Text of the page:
But in the last year of Mike’s life, I finally had that rotting deck rebuilt. And the carpenters rebuilt it to “code,” meaning that although we opened the front side of the deck that faces the yard, removing the railings and installing steps so we could walk right down into the yard, the railings around the outdoor table, around our little pentangular “poop deck”, were made higher than the old ones. And we couldn’t see the birdbath from there so well anymore.
Mike loved watching birds in the yard – in May and October, it’s an active aviary, with migrating birds coming to visit annually. We seemed to be a kind of way station. Cedar-waxings, finches, and once a year, a bright orange Baltimore Oriole.
But what’s the use of keeping the birdbath where it can’t be seen well from the deck?
Come spring, that thing is going closer to the middle of the yard. And maybe a new table and chairs that our child and I will actually use for summer dinners “al fresco.”
The second round of holidays without Mike showed me that I can’t live in rituals of the past and I can’t keep doing things the way they’ve always been done. Those days are gone. The first year, yes, it was all about remembering him, how he would have liked this, or how we used to do or eat that.
And I did get a new ornament for the tree, as I do annually, to symbolize the year – a glass monarch butterfly – it was a really good year for monarchs, after decades of decline. The monarch is a symbol of Mike to me because of the first poem he ever left on my answering machine…”Sail, monarch…” I hung it close to the little snowman with the shovel from the winter of 2000-2001 when Mike seemed to be outside shoveling constantly, and near the clip-on glass hummingbird from the “bride’s ornaments” collection I bought for us the first year of our marriage.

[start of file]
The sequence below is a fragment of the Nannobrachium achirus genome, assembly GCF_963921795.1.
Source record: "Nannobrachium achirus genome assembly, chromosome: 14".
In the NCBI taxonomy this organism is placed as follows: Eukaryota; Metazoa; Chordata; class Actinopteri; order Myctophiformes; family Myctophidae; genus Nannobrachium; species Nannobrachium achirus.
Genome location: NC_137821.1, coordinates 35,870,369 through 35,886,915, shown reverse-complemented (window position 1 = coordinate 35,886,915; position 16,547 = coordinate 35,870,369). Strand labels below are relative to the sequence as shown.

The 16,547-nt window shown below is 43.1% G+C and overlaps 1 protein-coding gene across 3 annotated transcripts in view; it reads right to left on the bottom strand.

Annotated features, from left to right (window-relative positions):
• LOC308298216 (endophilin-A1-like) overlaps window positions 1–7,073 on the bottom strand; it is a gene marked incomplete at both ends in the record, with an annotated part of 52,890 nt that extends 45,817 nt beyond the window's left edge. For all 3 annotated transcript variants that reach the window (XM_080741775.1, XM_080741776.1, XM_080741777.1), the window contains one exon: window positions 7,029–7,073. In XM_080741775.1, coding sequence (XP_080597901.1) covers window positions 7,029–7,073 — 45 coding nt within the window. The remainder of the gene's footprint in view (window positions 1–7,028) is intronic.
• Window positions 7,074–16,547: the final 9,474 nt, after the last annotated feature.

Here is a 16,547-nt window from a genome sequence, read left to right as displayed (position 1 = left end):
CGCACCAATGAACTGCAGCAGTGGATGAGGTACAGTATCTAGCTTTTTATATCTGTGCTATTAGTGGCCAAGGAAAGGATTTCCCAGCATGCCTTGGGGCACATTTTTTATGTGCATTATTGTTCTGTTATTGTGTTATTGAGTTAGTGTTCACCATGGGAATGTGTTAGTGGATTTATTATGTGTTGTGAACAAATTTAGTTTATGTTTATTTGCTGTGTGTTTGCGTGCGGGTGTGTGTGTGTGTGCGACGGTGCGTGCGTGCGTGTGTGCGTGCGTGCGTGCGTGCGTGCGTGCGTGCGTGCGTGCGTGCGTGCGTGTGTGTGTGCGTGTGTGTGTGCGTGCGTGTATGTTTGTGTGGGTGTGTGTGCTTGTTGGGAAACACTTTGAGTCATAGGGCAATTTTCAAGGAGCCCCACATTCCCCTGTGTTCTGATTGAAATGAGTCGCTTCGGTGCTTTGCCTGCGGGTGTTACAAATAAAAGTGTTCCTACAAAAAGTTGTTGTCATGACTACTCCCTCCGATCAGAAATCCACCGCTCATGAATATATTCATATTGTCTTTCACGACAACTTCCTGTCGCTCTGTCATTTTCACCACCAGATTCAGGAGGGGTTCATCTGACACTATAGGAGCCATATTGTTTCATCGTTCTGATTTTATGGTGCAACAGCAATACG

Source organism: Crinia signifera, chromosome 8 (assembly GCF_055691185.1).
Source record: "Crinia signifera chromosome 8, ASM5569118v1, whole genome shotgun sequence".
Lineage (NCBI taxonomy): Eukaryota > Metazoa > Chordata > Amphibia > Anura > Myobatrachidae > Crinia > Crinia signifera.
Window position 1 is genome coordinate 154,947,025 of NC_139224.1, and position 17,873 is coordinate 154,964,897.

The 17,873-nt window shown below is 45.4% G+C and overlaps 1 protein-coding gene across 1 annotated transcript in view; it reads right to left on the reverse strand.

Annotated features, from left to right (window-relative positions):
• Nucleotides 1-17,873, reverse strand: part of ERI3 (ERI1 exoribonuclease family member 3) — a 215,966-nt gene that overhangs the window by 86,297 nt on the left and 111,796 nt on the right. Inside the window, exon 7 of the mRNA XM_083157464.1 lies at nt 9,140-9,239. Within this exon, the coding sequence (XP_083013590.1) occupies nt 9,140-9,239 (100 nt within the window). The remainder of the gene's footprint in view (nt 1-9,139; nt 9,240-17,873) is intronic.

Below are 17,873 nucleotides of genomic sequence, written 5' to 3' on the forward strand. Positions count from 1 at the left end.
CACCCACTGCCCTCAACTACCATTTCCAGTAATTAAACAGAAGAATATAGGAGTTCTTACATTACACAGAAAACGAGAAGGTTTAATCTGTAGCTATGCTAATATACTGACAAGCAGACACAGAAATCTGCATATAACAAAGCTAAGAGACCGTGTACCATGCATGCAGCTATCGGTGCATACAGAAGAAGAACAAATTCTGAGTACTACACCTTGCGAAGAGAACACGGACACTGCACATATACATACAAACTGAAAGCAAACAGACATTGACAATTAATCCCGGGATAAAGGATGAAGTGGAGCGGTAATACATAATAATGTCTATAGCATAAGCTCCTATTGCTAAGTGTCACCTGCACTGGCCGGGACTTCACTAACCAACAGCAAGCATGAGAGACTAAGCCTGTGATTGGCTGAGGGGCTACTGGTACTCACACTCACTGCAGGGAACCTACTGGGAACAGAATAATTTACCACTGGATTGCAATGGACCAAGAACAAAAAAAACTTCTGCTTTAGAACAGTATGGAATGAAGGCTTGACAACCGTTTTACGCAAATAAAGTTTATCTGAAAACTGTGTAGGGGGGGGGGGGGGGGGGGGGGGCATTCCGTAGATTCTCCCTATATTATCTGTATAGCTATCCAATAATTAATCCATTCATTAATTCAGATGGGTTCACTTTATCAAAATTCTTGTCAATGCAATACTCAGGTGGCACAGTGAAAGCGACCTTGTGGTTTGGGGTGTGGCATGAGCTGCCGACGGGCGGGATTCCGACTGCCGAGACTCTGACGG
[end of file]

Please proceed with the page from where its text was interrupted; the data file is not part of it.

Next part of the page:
Those objects are now quieter, gentler reminders – things I try to be happy about, but not to ritualize.
Our child continues to sigh and say, “I miss Mr. M” almost every day, and every day I have to say again that while he cannot come back to this world, he sends his love from the next.
I hope he’ll send his support for my efforts to forge a singular but complete life this year – there’ve been a lot of good signs already. Dreams, books I’ve finally picked up and read and found very resonant of Mike – as if he led me to them, as if he were saying, “there’s something I want to say to you in here, Anne.”
I’m listening, loves. And hoping in your way, from the next world, you’ll be my co-revolutionary, my invisible comrade, in my New Year’s Revolution of living singularly but completely in this world, with you gone, before me, to the next.